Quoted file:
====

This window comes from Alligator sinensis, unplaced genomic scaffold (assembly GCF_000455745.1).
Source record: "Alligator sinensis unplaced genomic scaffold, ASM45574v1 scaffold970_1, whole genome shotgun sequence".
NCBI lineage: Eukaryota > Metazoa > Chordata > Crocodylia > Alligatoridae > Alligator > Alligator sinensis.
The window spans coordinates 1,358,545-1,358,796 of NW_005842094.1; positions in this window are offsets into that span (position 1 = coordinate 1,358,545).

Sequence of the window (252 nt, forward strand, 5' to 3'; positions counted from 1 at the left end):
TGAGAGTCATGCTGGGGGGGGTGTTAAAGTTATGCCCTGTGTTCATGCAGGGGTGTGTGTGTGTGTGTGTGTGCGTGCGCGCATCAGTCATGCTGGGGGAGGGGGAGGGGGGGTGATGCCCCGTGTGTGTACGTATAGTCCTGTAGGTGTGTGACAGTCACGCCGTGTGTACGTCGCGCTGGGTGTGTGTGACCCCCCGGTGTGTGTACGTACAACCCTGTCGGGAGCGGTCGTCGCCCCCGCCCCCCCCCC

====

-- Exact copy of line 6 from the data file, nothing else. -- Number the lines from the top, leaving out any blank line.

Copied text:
TGAGAGTCATGCTGGGGGGGGTGTTAAAGTTATGCCCTGTGTTCATGCAGGGGTGTGTGTGTGTGTGTGTGTGCGTGCGCGCATCAGTCATGCTGGGGGAGGGGGAGGGGGGGTGATGCCCCGTGTGTGTACGTATAGTCCTGTAGGTGTGTGACAGTCACGCCGTGTGTACGTCGCGCTGGGTGTGTGTGACCCCCCGGTGTGTGTACGTACAACCCTGTCGGGAGCGGTCGTCGCCCCCGCCCCCCCCCC